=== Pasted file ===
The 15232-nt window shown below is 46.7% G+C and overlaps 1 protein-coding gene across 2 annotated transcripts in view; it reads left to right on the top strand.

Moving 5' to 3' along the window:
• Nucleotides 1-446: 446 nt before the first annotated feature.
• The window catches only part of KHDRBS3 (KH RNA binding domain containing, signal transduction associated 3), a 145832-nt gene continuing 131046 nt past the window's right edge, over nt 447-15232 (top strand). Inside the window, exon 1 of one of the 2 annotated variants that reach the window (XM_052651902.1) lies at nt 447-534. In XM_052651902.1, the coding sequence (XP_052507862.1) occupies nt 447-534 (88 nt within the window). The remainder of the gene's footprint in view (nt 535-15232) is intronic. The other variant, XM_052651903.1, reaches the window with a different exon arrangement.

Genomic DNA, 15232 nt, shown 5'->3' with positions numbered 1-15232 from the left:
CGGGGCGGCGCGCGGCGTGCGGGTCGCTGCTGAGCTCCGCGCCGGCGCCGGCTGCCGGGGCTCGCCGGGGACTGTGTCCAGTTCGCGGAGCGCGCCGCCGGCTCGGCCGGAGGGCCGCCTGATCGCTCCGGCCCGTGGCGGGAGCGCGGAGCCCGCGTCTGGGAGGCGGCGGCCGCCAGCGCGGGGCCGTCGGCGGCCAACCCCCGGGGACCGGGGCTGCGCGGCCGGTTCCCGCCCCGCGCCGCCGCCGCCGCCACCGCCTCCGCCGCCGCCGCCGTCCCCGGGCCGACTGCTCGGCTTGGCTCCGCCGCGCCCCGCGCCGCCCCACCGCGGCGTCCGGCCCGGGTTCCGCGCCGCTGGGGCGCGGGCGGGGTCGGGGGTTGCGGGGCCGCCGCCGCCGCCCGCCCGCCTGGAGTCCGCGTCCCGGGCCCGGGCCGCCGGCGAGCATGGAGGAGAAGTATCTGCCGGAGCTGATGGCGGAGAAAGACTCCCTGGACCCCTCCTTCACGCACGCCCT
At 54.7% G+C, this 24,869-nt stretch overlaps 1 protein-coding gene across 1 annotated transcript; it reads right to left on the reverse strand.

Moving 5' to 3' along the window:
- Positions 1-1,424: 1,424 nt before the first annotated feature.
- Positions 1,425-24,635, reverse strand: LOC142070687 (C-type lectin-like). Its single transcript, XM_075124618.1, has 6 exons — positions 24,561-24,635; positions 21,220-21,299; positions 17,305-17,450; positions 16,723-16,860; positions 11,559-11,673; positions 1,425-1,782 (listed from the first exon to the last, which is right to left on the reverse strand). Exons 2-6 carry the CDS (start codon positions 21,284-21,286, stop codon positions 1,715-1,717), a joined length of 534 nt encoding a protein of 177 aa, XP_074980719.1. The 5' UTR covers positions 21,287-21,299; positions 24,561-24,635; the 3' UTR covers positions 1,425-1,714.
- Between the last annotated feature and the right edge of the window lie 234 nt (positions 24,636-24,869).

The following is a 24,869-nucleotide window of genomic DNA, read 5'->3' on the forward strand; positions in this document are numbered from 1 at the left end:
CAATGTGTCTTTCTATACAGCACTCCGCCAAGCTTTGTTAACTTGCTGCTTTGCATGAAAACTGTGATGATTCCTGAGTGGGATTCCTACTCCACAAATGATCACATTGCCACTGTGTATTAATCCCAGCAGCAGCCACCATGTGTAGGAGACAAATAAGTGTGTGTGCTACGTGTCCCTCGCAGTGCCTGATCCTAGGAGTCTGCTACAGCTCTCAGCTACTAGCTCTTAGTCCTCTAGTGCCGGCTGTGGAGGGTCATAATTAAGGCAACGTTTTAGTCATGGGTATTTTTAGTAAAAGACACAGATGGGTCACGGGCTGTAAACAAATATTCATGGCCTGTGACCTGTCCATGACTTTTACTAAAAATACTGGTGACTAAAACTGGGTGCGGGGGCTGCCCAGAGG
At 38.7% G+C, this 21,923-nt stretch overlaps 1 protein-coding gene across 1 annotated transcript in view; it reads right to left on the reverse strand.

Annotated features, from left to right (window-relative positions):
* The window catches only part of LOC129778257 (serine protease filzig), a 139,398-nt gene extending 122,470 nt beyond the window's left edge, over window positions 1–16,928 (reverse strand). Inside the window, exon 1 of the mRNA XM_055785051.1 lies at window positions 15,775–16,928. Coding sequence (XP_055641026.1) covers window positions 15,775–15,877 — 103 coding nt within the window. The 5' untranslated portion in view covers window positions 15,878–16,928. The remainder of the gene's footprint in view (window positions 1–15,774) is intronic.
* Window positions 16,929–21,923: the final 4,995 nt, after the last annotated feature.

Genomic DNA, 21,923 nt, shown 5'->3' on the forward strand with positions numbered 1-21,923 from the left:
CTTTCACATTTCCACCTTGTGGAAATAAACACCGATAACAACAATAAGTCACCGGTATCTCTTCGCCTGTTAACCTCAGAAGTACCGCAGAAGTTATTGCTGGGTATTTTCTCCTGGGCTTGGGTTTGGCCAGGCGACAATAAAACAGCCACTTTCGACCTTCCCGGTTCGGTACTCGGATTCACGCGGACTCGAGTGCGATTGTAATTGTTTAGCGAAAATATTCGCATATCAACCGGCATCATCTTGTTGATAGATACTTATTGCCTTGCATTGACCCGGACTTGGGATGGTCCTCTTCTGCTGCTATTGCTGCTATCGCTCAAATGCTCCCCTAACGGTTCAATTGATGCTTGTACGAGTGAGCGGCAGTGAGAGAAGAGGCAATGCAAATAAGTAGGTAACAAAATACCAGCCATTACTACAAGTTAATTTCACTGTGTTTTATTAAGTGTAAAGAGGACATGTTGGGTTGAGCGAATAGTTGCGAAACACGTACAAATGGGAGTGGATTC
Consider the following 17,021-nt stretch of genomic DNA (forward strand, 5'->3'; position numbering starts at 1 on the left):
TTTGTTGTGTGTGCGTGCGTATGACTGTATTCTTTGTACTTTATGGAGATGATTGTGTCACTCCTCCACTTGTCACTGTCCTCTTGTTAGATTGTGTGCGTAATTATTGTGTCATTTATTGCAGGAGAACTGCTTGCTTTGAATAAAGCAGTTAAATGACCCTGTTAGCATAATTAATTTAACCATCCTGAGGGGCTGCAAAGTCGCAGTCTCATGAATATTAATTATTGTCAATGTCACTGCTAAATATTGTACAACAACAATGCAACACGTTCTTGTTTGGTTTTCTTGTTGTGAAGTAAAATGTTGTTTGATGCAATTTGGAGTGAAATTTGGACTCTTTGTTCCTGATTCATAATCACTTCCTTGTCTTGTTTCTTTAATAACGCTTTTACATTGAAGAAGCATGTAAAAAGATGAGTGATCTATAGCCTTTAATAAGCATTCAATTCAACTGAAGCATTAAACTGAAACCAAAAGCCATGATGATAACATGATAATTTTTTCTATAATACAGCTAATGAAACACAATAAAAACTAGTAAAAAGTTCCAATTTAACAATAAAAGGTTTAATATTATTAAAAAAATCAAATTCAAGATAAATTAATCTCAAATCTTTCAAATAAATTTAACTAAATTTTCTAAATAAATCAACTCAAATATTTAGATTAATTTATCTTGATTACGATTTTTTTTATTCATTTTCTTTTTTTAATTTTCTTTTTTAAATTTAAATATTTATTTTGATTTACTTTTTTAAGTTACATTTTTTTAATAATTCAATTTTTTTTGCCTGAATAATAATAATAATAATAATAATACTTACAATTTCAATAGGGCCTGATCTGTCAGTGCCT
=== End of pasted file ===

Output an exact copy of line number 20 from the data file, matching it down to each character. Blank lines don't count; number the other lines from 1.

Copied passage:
Consider the following 17,021-nt stretch of genomic DNA (forward strand, 5'->3'; position numbering starts at 1 on the left):